3 results match your criteria picc-associated uevt

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Validation of Michigan risk score and D-dimer to predict peripherally inserted central catheter-related thrombosis: A study of 206,132 catheter days.

J Vasc Access 2021 Apr 16:11297298211008772. Epub 2021 Apr 16.

Department of Clinical Nutrition, Peking Union Medical College Hospital, Chinese Academy of Medical Sciences and Peking Union Medical College, Beijing, China.

Background: The Michigan Risk Score (MRS) was the only predicted score for peripherally inserted central venous catheters (PICC) associated upper extremity venous thrombosis (UEVT). Age-adjusted D-dimer increased the efficiency for UEVT. There were no external validations in an independent cohort. Read More

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Upper extremity venous thrombosis in patients with cancer with peripherally inserted central venous catheters: a retrospective analysis of risk factors.

J Oncol Pract 2013 Jan;9(1):e8-12

University of Texas Southwestern Medical Center, Department of Palliative Care, Dallas, TX 75390-8889, USA.

Purpose: Peripherally inserted central catheters (PICCs) are often used in place of mediport catheters because of cost and lack of operating room time and to prevent delays in therapy. One common complication associated with their use is upper extremity venous thrombosis (UEVT). The purpose of this study was to ascertain risk factors associated with an increased risk of PICC-associated UEVT in patients with cancer. Read More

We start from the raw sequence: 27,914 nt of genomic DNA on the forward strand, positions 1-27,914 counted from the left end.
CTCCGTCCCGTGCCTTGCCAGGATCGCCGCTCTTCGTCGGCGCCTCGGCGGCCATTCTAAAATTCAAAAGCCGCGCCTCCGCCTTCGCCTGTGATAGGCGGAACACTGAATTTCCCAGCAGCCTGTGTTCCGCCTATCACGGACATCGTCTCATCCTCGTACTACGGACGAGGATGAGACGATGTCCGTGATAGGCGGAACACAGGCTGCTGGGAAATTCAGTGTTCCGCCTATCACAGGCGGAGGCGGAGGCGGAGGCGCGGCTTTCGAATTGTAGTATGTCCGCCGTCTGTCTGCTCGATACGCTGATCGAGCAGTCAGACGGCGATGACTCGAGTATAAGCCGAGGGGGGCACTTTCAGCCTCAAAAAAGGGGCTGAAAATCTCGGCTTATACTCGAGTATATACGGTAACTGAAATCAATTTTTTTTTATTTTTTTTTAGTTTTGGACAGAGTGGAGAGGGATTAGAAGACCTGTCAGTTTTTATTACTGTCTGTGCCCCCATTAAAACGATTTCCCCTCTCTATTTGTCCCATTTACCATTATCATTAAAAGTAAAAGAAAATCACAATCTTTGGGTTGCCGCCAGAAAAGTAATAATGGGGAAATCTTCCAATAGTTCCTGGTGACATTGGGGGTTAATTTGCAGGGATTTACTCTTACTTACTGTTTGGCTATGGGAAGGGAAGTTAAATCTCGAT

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January 2013

Risk factors for upper extremity venous thrombosis associated with peripherally inserted central venous catheters.

J Vasc Access 2012 Apr-Jun;13(2):231-8

Department of Internal Medicine, St. Elizabeth Health Center, Youngstown, OH 44501, USA.

Purpose: To identify clinically important risk factors associated with upper extremity venous thrombosis following peripherally inserted central venous catheters (PICC).

Methods: A retrospective case control study of 400 consecutive patients with and without upper extremity venous thrombosis post-PICC insertion was performed. Patient data included demographics, body mass index (BMI), ethnicity, site of insertion, size and lumen of catheter, internal length, infusate, and co-morbidities, such as diabetes mellitus, congestive heart failure, and renal failure. Read More

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October 2012
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